Credit has to given to the members of the GCCA club, as a lot of my experience comes from techniques shared to me by other club members.  I take no credit for any of these ideas as being original or being applicable in all circumstances.

LED lights are all the rage these days, offering promises of dramatically lower energy consumption and long life.

Until recently, all aquarium LED lighting systems were external units intended to be placed on top of a tank. Marineland has recently introduced their new Hidden LED Lighting System which is fully enclosed and waterproof. It can be used inside an aquarium hood or actually submersed in the water.

I have a dual stack of custom-made 50 gallon tanks which are fully enclosed. To light these tanks, I use marine-style fluorescent end caps powered by an external ballast. Recently, one set of end-caps shorted out blowing out my expensive Ott bulb.

It was time to try something new and hence this review. At the ACA Convention, I heard of this new product, so I had it in mind. I paid about $48 US on sale for a 17" unit.

Marineland offers both a 17" and 21" version of the Hidden LED Lighting System which combines 6,500K white and 460nm blue LEDs for general aquarium illumination. The switch provided is 3-way (Off, Blue, and Blue+White LEDs) which equates to off, lunar and daytime lighting. Marineland does not rate either lighting system by tank size or watts. Instead, these units are rated in lumens. I don't think most freshwater aquarists are familiar with lumen ratings, but the 17-inch until offers 400 lumens and the 21" unit comes in at 550 lumens.

Installation

Either the 17 or 21-inch unit may be attached with suction cups or by clipping to the tank frame. Marineland provides a clever attachment system that works well. I used the clips to attach to an internal rail I installed in my tank. It's easy to pull the unit out for cleaning.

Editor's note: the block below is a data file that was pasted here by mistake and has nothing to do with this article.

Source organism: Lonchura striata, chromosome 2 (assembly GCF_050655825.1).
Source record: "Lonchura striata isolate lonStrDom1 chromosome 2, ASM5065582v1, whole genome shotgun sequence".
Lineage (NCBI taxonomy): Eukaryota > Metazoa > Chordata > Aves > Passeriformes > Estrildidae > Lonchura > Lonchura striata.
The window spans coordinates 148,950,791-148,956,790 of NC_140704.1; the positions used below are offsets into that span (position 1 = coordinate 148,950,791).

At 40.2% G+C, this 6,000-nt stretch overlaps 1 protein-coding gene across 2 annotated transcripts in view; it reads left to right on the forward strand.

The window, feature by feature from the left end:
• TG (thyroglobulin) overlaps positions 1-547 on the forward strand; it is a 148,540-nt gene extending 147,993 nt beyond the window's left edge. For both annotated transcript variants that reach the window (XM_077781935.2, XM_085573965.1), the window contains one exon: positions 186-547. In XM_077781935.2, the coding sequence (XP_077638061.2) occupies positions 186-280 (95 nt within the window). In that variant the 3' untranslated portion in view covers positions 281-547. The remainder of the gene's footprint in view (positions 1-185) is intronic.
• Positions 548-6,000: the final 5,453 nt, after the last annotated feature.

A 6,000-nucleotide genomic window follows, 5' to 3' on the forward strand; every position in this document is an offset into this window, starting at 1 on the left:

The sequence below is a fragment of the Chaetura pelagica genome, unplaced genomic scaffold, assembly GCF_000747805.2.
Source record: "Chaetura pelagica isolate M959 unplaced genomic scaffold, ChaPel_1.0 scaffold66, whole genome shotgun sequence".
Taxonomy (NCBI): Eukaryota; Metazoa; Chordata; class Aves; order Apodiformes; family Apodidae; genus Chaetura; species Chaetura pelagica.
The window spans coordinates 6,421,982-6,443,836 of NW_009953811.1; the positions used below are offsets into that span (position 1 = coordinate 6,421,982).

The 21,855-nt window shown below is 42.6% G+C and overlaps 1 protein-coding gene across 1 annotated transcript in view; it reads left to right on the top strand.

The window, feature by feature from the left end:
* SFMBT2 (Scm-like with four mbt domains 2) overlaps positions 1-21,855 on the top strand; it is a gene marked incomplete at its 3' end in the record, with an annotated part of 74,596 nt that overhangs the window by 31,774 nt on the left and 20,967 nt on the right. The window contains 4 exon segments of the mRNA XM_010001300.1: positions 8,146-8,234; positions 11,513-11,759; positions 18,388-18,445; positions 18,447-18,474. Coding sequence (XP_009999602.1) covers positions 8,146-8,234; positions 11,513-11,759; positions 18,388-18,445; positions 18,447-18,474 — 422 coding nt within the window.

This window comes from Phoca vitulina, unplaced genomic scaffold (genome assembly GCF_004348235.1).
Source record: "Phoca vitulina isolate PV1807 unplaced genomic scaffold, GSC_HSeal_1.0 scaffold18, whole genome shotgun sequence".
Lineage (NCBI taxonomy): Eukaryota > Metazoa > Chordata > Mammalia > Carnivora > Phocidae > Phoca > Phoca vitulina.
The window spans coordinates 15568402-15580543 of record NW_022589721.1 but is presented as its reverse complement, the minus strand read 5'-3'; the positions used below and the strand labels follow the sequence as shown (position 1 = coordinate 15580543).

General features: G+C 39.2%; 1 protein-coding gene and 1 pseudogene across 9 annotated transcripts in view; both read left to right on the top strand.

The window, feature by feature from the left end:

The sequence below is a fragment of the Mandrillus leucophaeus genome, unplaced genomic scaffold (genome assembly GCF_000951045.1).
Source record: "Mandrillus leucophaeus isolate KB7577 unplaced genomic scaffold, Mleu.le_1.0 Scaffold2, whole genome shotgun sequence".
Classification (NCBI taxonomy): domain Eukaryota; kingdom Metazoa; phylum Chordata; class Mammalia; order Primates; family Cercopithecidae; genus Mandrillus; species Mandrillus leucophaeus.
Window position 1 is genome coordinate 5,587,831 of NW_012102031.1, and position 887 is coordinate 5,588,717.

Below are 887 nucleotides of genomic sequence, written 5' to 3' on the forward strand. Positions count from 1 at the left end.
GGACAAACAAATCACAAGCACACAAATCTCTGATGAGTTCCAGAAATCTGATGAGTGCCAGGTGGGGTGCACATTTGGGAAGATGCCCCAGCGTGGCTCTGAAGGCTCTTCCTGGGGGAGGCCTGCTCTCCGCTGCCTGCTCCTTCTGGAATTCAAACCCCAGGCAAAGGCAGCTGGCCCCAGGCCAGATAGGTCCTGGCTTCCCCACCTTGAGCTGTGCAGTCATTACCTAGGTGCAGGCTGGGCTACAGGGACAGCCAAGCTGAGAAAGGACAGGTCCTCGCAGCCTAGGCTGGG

An external switch is provided and the small power supply is plugged into it. Here are a couple of illustrations so you get the idea:

Marineland Hidden LED Lighting System Diagram 

Installation Options

How well does it work?

The lunar light mode provides a nice blue accent to the tank. This is a great mode to use first thing in the morning when you are trying to wake up your fish.

With all LEDs on, however, lighting for my 50 gallon tank was inadequate. Marineland bills this item as a "complete, submersible lighting system" and given the price, I was expecting higher light output. The light output might be OK for a smaller tank, for example a 15-20 gallon tank. 

The light has a shimmering effect because the blue LEDs are always on. It's kind of cool, but it makes it a bit hard to see the fish. 

Recommendations

I can't give a glowing (no pun intended) recommendation for this product because the light output is so low. I own several other Marineland LED systems, such as the Single Brite units and they seem markedly brighter to me. It could be that the Single Brite systems include a tiny reflector behind each LED which amplifies light. The 18" Single Brite is rated at 300 lumens compared to the 400 lumen 17" Hidden LED system and it appears twice as bright to me. 

I use an 18" Single Brite on a 40G tank of about the same size and the illumination is great.

Final Thoughts

I wish Marineland had forgone the blue LEDs and included more white leds with a better reflector. This product really is a great idea, but it falls short in execution.

Fortunately, I don't grow plants and the fish don't seem to mind the light. I was happy I was able to find a product to replace my end caps and lower my energy costs, but I compromised on having a nicely lit tank.

Saw this video on another site and thought it was phenomenal and had to share.